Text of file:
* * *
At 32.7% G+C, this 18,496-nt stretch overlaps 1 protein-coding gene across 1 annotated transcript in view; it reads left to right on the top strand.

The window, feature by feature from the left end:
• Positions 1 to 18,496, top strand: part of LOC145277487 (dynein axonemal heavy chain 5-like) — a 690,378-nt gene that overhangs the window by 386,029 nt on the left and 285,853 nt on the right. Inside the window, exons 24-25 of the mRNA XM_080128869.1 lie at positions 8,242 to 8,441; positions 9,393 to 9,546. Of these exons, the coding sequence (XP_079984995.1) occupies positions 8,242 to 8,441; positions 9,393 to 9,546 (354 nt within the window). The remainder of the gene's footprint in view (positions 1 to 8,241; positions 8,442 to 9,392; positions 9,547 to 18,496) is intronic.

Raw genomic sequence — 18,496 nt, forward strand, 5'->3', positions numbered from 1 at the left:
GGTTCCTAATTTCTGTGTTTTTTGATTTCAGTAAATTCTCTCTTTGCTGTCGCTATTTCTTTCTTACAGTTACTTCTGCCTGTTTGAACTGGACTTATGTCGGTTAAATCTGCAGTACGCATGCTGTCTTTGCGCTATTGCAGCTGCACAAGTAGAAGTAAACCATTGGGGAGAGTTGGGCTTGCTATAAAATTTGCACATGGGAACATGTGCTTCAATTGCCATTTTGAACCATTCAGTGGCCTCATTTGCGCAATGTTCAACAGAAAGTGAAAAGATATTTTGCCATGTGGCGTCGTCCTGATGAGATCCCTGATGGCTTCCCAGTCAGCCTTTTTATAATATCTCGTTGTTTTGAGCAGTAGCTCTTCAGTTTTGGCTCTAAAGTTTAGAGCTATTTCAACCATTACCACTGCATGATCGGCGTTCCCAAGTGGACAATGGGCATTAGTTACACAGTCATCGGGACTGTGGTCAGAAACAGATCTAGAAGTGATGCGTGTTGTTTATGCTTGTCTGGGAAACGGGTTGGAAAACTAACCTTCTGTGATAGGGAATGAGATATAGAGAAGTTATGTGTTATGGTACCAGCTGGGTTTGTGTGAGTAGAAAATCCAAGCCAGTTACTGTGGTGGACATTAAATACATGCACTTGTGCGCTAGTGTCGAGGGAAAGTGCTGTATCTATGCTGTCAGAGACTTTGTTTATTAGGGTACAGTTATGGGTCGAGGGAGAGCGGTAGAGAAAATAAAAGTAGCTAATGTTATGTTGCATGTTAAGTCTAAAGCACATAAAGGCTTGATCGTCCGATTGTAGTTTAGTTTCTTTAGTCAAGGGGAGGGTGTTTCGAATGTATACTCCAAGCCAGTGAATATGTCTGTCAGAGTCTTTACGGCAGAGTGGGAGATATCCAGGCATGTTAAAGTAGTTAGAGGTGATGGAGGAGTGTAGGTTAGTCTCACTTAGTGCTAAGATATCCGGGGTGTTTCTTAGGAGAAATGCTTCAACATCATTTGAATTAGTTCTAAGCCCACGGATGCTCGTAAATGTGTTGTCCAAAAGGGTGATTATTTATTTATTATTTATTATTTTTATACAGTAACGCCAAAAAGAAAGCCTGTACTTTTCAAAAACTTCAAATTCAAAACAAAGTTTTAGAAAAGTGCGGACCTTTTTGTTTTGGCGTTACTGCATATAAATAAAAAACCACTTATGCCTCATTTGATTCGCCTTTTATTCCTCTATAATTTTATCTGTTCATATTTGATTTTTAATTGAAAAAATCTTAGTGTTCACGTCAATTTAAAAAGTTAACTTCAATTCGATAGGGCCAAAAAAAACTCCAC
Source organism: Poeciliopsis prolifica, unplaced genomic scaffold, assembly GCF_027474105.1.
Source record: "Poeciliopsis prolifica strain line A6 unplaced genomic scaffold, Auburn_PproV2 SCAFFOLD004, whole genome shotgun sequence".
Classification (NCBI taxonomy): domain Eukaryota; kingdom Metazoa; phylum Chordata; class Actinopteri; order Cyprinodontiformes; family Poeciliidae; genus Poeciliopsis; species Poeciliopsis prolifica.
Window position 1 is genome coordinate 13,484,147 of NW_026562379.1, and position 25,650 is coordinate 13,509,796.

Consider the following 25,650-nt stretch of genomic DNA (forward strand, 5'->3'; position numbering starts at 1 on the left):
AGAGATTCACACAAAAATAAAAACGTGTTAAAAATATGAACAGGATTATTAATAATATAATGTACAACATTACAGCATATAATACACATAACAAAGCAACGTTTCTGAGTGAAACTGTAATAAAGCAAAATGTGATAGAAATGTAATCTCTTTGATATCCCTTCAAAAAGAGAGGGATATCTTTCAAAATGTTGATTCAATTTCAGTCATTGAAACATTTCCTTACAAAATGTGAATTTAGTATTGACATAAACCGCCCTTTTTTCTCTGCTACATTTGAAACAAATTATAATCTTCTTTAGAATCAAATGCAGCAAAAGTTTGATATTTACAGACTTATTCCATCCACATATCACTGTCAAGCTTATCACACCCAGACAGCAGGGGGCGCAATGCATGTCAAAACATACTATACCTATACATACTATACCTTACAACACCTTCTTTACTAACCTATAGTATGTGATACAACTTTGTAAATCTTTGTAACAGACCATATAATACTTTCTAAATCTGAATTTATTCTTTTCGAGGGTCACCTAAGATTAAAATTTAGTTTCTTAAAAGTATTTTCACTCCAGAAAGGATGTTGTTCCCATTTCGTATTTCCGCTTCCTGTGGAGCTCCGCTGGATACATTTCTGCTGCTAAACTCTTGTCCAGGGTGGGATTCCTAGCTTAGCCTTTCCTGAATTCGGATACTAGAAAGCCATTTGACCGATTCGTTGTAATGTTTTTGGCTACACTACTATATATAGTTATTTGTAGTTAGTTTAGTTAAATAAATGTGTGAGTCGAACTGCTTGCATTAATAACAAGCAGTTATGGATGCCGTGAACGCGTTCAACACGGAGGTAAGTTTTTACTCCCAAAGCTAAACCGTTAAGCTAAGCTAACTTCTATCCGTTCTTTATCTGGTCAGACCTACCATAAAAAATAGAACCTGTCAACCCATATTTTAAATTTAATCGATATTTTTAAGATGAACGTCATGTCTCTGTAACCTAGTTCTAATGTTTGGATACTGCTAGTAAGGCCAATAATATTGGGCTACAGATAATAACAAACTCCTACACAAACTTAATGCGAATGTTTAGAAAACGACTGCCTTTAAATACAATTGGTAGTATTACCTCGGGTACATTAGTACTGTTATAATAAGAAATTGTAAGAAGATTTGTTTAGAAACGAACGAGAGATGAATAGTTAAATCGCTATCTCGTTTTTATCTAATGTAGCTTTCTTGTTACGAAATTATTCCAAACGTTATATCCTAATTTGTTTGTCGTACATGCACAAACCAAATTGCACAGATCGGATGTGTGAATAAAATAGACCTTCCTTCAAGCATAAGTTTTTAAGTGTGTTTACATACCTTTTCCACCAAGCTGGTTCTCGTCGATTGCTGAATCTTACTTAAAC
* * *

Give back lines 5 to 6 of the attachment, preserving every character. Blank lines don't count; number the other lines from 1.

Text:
GGTTCCTAATTTCTGTGTTTTTTGATTTCAGTAAATTCTCTCTTTGCTGTCGCTATTTCTTTCTTACAGTTACTTCTGCCTGTTTGAACTGGACTTATGTCGGTTAAATCTGCAGTACGCATGCTGTCTTTGCGCTATTGCAGCTGCACAAGTAGAAGTAAACCATTGGGGAGAGTTGGGCTTGCTATAAAATTTGCACATGGGAACATGTGCTTCAATTGCCATTTTGAACCATTCAGTGGCCTCATTTGCGCAATGTTCAACAGAAAGTGAAAAGATATTTTGCCATGTGGCGTCGTCCTGATGAGATCCCTGATGGCTTCCCAGTCAGCCTTTTTATAATATCTCGTTGTTTTGAGCAGTAGCTCTTCAGTTTTGGCTCTAAAGTTTAGAGCTATTTCAACCATTACCACTGCATGATCGGCGTTCCCAAGTGGACAATGGGCATTAGTTACACAGTCATCGGGACTGTGGTCAGAAACAGATCTAGAAGTGATGCGTGTTGTTTATGCTTGTCTGGGAAACGGGTTGGAAAACTAACCTTCTGTGATAGGGAATGAGATATAGAGAAGTTATGTGTTATGGTACCAGCTGGGTTTGTGTGAGTAGAAAATCCAAGCCAGTTACTGTGGTGGACATTAAATACATGCACTTGTGCGCTAGTGTCGAGGGAAAGTGCTGTATCTATGCTGTCAGAGACTTTGTTTATTAGGGTACAGTTATGGGTCGAGGGAGAGCGGTAGAGAAAATAAAAGTAGCTAATGTTATGTTGCATGTTAAGTCTAAAGCACATAAAGGCTTGATCGTCCGATTGTAGTTTAGTTTCTTTAGTCAAGGGGAGGGTGTTTCGAATGTATACTCCAAGCCAGTGAATATGTCTGTCAGAGTCTTTACGGCAGAGTGGGAGATATCCAGGCATGTTAAAGTAGTTAGAGGTGATGGAGGAGTGTAGGTTAGTCTCACTTAGTGCTAAGATATCCGGGGTGTTTCTTAGGAGAAATGCTTCAACATCATTTGAATTAGTTCTAAGCCCACGGATGCTCGTAAATGTGTTGTCCAAAAGGGTGATTATTTATTTATTATTTATTATTTTTATACAGTAACGCCAAAAAGAAAGCCTGTACTTTTCAAAAACTTCAAATTCAAAACAAAGTTTTAGAAAAGTGCGGACCTTTTTGTTTTGGCGTTACTGCATATAAATAAAAAACCACTTATGCCTCATTTGATTCGCCTTTTATTCCTCTATAATTTTATCTGTTCATATTTGATTTTTAATTGAAAAAATCTTAGTGTTCACGTCAATTTAAAAAGTTAACTTCAATTCGATAGGGCCAAAAAAAACTCCAC
Source organism: Poeciliopsis prolifica, unplaced genomic scaffold, assembly GCF_027474105.1.